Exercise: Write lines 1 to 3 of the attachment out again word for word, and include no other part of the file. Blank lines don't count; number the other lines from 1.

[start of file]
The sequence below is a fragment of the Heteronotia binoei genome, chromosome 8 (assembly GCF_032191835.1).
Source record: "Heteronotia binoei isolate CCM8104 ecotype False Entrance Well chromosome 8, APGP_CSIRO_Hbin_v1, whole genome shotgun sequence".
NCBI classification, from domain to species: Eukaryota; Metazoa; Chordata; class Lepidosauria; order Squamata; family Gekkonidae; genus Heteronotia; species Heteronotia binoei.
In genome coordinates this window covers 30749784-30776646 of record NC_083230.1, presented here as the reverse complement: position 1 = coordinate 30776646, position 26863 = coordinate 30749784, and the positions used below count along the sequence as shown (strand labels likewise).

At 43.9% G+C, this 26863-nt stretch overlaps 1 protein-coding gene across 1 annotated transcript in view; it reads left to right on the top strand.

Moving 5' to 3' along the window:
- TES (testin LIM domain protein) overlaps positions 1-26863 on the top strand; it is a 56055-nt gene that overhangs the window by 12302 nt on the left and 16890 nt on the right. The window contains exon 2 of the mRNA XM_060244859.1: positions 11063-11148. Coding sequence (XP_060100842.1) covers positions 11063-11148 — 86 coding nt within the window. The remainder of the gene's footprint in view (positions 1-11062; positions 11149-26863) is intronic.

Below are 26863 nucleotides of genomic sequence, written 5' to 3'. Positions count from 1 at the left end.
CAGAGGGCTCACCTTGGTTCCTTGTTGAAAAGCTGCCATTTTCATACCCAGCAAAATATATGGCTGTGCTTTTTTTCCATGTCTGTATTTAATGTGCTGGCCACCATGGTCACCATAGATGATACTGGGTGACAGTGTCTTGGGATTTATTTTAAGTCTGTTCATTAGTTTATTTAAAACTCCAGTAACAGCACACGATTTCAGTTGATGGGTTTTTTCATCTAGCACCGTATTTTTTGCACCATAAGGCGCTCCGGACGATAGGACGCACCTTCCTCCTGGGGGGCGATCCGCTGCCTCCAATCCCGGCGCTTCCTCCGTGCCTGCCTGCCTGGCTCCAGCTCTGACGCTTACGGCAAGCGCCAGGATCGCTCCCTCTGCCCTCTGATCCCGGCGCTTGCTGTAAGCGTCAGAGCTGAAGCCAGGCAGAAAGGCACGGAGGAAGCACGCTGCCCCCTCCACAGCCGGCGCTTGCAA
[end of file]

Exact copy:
The sequence below is a fragment of the Heteronotia binoei genome, chromosome 8 (assembly GCF_032191835.1).
Source record: "Heteronotia binoei isolate CCM8104 ecotype False Entrance Well chromosome 8, APGP_CSIRO_Hbin_v1, whole genome shotgun sequence".
NCBI classification, from domain to species: Eukaryota; Metazoa; Chordata; class Lepidosauria; order Squamata; family Gekkonidae; genus Heteronotia; species Heteronotia binoei.